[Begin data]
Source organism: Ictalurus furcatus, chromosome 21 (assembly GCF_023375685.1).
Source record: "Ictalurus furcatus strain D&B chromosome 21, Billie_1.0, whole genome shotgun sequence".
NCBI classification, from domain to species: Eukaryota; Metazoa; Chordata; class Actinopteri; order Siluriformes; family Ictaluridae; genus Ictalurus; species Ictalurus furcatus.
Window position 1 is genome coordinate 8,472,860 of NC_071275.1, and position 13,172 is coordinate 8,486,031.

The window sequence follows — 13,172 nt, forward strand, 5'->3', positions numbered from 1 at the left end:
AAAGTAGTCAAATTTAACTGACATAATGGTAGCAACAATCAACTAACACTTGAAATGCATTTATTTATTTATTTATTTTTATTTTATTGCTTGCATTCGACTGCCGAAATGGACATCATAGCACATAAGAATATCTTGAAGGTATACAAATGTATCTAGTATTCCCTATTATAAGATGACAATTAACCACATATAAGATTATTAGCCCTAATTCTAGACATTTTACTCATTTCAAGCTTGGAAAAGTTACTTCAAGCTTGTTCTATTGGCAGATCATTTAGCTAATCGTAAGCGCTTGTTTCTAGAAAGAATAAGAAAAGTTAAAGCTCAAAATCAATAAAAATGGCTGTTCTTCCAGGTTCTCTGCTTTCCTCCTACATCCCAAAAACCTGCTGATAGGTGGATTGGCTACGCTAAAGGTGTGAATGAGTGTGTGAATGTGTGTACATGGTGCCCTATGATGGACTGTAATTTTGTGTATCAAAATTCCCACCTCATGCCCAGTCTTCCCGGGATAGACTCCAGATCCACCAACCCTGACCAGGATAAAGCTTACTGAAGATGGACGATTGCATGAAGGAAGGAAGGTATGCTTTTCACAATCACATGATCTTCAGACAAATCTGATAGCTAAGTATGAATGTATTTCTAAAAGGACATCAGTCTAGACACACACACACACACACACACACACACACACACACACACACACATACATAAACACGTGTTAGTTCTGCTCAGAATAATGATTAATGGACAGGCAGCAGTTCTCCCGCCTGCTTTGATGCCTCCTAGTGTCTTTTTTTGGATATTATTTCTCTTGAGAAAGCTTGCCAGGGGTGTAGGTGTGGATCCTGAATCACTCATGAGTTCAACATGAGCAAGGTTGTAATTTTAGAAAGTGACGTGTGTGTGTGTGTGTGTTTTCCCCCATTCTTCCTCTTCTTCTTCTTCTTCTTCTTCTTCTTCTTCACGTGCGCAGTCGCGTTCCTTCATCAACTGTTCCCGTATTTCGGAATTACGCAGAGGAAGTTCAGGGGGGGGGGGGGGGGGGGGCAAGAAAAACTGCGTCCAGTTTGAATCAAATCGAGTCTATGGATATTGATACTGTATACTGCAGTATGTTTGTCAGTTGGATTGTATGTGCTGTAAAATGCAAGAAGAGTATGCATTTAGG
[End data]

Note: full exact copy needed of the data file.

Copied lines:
Source organism: Ictalurus furcatus, chromosome 21 (assembly GCF_023375685.1).
Source record: "Ictalurus furcatus strain D&B chromosome 21, Billie_1.0, whole genome shotgun sequence".
NCBI classification, from domain to species: Eukaryota; Metazoa; Chordata; class Actinopteri; order Siluriformes; family Ictaluridae; genus Ictalurus; species Ictalurus furcatus.
Window position 1 is genome coordinate 8,472,860 of NC_071275.1, and position 13,172 is coordinate 8,486,031.

The window sequence follows — 13,172 nt, forward strand, 5'->3', positions numbered from 1 at the left end:
AAAGTAGTCAAATTTAACTGACATAATGGTAGCAACAATCAACTAACACTTGAAATGCATTTATTTATTTATTTATTTTTATTTTATTGCTTGCATTCGACTGCCGAAATGGACATCATAGCACATAAGAATATCTTGAAGGTATACAAATGTATCTAGTATTCCCTATTATAAGATGACAATTAACCACATATAAGATTATTAGCCCTAATTCTAGACATTTTACTCATTTCAAGCTTGGAAAAGTTACTTCAAGCTTGTTCTATTGGCAGATCATTTAGCTAATCGTAAGCGCTTGTTTCTAGAAAGAATAAGAAAAGTTAAAGCTCAAAATCAATAAAAATGGCTGTTCTTCCAGGTTCTCTGCTTTCCTCCTACATCCCAAAAACCTGCTGATAGGTGGATTGGCTACGCTAAAGGTGTGAATGAGTGTGTGAATGTGTGTACATGGTGCCCTATGATGGACTGTAATTTTGTGTATCAAAATTCCCACCTCATGCCCAGTCTTCCCGGGATAGACTCCAGATCCACCAACCCTGACCAGGATAAAGCTTACTGAAGATGGACGATTGCATGAAGGAAGGAAGGTATGCTTTTCACAATCACATGATCTTCAGACAAATCTGATAGCTAAGTATGAATGTATTTCTAAAAGGACATCAGTCTAGACACACACACACACACACACACACACACACACACACACACACACATACATAAACACGTGTTAGTTCTGCTCAGAATAATGATTAATGGACAGGCAGCAGTTCTCCCGCCTGCTTTGATGCCTCCTAGTGTCTTTTTTTGGATATTATTTCTCTTGAGAAAGCTTGCCAGGGGTGTAGGTGTGGATCCTGAATCACTCATGAGTTCAACATGAGCAAGGTTGTAATTTTAGAAAGTGACGTGTGTGTGTGTGTGTGTTTTCCCCCATTCTTCCTCTTCTTCTTCTTCTTCTTCTTCTTCTTCTTCACGTGCGCAGTCGCGTTCCTTCATCAACTGTTCCCGTATTTCGGAATTACGCAGAGGAAGTTCAGGGGGGGGGGGGGGGGGGGGCAAGAAAAACTGCGTCCAGTTTGAATCAAATCGAGTCTATGGATATTGATACTGTATACTGCAGTATGTTTGTCAGTTGGATTGTATGTGCTGTAAAATGCAAGAAGAGTATGCATTTAGG